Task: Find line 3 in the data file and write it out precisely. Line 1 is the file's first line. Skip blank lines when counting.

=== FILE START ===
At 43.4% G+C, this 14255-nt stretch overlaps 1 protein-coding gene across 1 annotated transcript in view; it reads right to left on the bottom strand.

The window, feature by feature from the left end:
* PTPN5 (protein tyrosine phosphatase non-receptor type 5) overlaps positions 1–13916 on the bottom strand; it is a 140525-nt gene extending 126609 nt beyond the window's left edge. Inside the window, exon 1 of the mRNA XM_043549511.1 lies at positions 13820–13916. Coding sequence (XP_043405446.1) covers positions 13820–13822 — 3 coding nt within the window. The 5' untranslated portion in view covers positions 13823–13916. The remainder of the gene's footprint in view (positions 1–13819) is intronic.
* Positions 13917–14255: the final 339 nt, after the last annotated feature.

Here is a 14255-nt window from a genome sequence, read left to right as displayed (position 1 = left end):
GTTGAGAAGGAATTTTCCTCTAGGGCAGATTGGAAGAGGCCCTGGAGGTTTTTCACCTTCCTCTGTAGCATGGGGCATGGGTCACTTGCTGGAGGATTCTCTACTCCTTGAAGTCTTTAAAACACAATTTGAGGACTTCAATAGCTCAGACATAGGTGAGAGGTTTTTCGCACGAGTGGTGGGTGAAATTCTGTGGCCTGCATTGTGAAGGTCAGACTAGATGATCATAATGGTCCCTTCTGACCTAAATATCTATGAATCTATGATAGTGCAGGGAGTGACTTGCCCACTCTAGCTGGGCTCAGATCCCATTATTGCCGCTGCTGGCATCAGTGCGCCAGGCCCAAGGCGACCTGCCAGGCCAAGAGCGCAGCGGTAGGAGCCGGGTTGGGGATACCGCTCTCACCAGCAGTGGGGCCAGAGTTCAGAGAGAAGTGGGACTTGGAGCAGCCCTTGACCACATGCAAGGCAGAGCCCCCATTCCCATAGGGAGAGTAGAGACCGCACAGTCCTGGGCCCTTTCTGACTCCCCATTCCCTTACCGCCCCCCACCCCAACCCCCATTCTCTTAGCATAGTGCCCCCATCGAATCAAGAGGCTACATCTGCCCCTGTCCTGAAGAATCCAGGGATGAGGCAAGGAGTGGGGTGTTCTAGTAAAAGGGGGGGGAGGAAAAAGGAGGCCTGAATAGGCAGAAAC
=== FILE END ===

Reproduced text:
* PTPN5 (protein tyrosine phosphatase non-receptor type 5) overlaps positions 1–13916 on the bottom strand; it is a 140525-nt gene extending 126609 nt beyond the window's left edge. Inside the window, exon 1 of the mRNA XM_043549511.1 lies at positions 13820–13916. Coding sequence (XP_043405446.1) covers positions 13820–13822 — 3 coding nt within the window. The 5' untranslated portion in view covers positions 13823–13916. The remainder of the gene's footprint in view (positions 1–13819) is intronic.